This is a supplement to his earlier essay entitled, If the Whistleblower Act amendments go through it might be easier to pass a camel through the eye of a needle than to get a whistleblower complaint inquired which can be accessed HERE.

The essay follows.

Part 32: (Narcissus and Talismans): Dialogues on a Philosophy for the Individual

(Pix (c) Larry Catá Backer 2015)

With this post Flora Sapio and I (and friends from time to time) continue an experiment in collaborative dialogue. The object is to approach the issue of philosophical inquiry from another, and perhaps more fundamentally ancient, manner. We begin, with this post, to develop a philosophy for the individual that itself is grounded on the negation of the isolated self as a basis for thought, and for elaboration. This conversation, like many of its kind, will develop naturally, in fits and starts. Your participation is encouraged. For ease of reading Flora Sapio is identified as (FS), and Larry Catá Backer as (LCB).

The friends continue their discussion from Part 31, in which Flora Sapio confronts the talisman quality of the self.

Contents: HERE.  

Tuesday, May 12, 2015

Venkatesh Nayak on Undermining Whistle-Blower Protection in India


(Pix (c) Larry Catá Backer 2015)

Venkatesh Nayak, Programme Coordinator, Access to Information Programme, Commonwealth Human Rights Initiative in New Delhi, has requested the circulation of the following essay, entitled, If the Whistleblower Act amendments go through it might be easier to pass a camel through the eye of a needle than to get a whistleblower complaint inquired.

The essay was produced for the 10th anniversary of the adoption of the Right to Information Act (RTI Act) in India.  It considers the effects of The Whistle Blowers Protection (Amendment) Bill, 2015.
The amendments to the bill are being carried out with a view to incorporate necessary provisions aimed at strengthening safeguards against disclosures which may prejudicially affect the sovereignty and integrity of the country and security of the state, among other things. While government insists the amendments would address concerns relating to national security, some activists have claimed that it will dilute the measure. (Bill to amend whistleblowers law introduced in Lok Sabha, Indian Express, May 11, 2015)
For more on that amendment see HERE and HERE.  The essay that follows suggests that the amendments do in fact dilute whistle blower protection substanbtially more than any purported benefit to national sovereignty and security. It speaks particularly to the ways that the formal protections of a whistle blower provision may actually undermine the fundamental purposes of whistle blower statutes.  In effect it throws a useful light on a manifestation of the great tensions in such acts between institutional loyalties and the radical undermining for a greater purpose that whistle blowing represents. For a different view see here.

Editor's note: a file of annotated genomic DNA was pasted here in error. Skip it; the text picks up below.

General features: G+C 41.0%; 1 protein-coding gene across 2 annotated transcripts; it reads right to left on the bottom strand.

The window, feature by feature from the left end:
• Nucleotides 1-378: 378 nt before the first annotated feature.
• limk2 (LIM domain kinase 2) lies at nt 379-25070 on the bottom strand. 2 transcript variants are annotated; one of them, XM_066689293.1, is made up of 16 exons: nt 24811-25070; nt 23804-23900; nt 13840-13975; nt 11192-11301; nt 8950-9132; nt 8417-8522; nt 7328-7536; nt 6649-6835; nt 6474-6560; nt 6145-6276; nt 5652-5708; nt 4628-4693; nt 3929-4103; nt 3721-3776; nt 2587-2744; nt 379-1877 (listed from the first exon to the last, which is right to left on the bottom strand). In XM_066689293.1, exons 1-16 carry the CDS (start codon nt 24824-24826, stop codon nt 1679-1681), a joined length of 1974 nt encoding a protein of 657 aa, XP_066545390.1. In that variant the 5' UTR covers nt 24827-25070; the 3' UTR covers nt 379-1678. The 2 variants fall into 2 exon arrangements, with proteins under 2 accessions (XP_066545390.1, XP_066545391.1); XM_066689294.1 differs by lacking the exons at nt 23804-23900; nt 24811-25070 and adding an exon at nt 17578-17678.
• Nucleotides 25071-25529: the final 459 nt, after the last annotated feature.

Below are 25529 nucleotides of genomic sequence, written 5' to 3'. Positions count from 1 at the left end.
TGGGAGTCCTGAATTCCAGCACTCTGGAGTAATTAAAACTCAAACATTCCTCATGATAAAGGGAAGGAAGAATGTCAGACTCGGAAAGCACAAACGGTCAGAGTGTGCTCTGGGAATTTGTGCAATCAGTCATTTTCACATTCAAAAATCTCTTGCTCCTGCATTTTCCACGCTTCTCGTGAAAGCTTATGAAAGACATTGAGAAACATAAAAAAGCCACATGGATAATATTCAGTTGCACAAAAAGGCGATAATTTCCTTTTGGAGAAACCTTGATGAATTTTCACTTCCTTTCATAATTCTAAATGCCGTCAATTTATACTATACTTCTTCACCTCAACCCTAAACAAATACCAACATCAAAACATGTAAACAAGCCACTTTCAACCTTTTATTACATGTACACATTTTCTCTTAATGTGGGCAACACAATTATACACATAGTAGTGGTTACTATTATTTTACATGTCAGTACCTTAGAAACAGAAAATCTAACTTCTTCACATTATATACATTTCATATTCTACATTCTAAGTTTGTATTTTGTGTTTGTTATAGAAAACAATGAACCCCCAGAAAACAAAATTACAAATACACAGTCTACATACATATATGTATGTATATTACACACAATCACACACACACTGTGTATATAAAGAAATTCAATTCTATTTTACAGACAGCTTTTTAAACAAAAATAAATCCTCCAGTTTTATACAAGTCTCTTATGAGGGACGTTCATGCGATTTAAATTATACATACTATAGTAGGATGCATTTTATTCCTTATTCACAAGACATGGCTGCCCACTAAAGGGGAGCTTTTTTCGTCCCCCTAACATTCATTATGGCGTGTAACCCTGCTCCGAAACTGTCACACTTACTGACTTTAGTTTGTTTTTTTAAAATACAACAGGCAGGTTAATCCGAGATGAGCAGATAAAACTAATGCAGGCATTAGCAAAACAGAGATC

The essay follows. For those interested in the subject from a comparative perspective it also provides a wealth of original source material. It is especially useful for understanding the trans cultural character of the sorts of traps for the unwary, and the undermining frameworks, of whistleblower provisions.  It may be especially useful for those confronting similar issues in the United States (see, e.g., here and here).

The Indian Whistle Blower Protection Act of 2011 No. 17 of 2014 (9 May 2014) can  be accessed HERE.


Surya Deva on India's Temptations to Follow the Chinese Path

Surya Deva, an associate profess at City University of Hong Kong School of Law, specialists in business and human rights, and comparative constitutional law.




His latest research focuses in part on the similarities and differences between China and India.  See Surya Deva (ed.), Socio-Economic Rights in Emerging Free Markets: Comparative Insights from India and China (London: Routledge) (forthcoming 2014).  It is in that context that Professor Deva recently published an essay focusing on the pitfalls of any temptation for Inida to follow China's path to economic development.  Surya Deva,  Despite its democratic DNA, will India be lured by China's economic model?, South China Morning Post, May 11, 2015.  The essay and some comments, appear below.

Thursday, May 07, 2015

Teacher's Manuel For Ravitch and Backer, Law & Religion: Cases, Materials, and Readings Now Available

Teacher’s Manual to Law and Religion: Cases, Materials, and Readings, Third Edition

Frank S. Ravitch, Michigan State
Larry Catá Backer, Penn State

 

Casebook ISBN 9780314284075

Teacher's Manual ISBN 9780314284143

West Academic Publishing is pleased to announce that the Teacher’s Manual to Law and Religion: Cases, Materials, and Readings, Third Edition is now available for download. You’ll need to Sign In or Create a West Academic Account to gain access.